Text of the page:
Content tagged blog

CL Community(?) Norms

posted on 2022-01-17 18:00:00 UTC

In case you haven't seen it, the ASDF maintainer is considering resigning. The reason is pretty straightforward: continued antagonization toward the ASDF team from a prominent CL developer (and maintainer of a number of widely used libraries) and the seeming acceptance of this by the CL community.

The only other forum I'm aware of that's discussing this is this Reddit thread. However, I found most of the conversation in that thread simultaneously depressing and wildly missing the point. So I decided to take advantage of this space to speak my thoughts clearly, plainly, and without interruption or other noise surrounding them.

Side note: if you know of some other place this is being discussed, I'd love to know. Bonus points if it's not a SOS's pool.

CL-TAR v0.2.0

posted on 2022-01-04 23:00:00 UTC

I just released the first version of cl-tar (previously). That I consider to have the minimum set of features necessary to make it usable and useful.

Unfortunately, there seems to be something wrong with the Gitlab Pages setup for its documentation so you can't see the very beautiful docs :(. I'll update this post when it's fixed. For now, the README will likely give you everything you need to know, particularly the Quickstart section.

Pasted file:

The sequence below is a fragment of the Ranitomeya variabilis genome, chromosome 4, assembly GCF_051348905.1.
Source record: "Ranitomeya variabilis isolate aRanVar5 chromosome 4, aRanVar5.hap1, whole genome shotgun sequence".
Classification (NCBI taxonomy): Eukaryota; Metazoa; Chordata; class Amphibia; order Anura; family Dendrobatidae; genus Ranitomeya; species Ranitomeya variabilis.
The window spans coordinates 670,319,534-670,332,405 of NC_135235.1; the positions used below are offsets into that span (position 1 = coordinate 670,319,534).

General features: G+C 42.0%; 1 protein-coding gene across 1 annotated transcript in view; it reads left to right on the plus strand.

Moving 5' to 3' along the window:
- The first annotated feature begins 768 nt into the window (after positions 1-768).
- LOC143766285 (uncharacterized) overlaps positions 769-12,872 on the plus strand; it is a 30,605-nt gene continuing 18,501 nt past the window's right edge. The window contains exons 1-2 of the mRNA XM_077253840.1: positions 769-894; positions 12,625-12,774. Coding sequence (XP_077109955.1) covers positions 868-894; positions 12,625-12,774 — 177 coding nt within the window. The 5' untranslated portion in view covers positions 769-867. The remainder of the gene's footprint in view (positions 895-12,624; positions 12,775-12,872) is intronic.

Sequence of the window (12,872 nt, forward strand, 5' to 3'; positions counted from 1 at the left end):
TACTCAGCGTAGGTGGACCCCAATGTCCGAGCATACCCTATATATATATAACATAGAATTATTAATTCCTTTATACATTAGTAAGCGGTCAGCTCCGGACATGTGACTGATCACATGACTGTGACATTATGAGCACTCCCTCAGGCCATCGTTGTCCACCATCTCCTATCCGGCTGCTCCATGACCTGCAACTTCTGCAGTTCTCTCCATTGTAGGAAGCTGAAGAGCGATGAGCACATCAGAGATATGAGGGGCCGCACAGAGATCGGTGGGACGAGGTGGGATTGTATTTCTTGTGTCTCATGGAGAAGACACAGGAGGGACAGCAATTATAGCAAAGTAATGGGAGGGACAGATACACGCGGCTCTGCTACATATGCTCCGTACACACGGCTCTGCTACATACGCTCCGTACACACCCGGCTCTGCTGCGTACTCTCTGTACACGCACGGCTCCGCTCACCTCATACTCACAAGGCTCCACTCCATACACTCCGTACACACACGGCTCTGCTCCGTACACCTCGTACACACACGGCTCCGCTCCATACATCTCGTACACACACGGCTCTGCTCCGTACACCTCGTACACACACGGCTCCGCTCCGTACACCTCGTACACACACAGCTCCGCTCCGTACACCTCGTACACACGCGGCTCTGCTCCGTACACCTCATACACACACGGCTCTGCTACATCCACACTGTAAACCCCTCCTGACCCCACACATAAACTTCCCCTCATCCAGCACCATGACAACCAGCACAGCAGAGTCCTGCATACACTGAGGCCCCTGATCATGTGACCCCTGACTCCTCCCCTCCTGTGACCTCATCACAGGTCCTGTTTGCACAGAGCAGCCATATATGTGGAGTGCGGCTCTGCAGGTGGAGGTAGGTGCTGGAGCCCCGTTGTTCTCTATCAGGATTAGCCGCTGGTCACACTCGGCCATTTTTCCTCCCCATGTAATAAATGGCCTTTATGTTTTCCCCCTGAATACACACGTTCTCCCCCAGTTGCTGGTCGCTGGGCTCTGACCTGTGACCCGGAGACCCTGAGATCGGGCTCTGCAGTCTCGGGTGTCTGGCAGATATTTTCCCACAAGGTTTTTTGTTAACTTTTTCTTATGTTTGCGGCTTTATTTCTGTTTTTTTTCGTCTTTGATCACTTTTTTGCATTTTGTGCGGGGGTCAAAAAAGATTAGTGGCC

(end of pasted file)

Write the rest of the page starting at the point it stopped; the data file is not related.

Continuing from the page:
This release brings:

  • transparent gzip compression and decompression
  • convenience function for creating an archive from the file system, while preserving hard links, symlinks, block and character devices, fifos, and most metadata ({a,c,m}time, uname, gname, uid, gid). And, yes, sym and hardlinks are preserved even on Windows!
  • A precompiled executable for Linux AMD64. This implements extraction and creation and could (if you're daring) replace GNU (or BSD) tar for those purposes.

It's still v0.2.0, so interfaces may break in the future. But, I'm going to do my best to prevent that (yay keyword args!).

You can find the new versions at and I've also requested that both cl-tar and cl-tar-file be added to Quicklisp.

Known Issues

  • Sym and hard link extraction do not work on Windows (yet). This was just a matter of the amount of time I had to work on this (it was my xmas present to myself). It should not be technically hard to implement.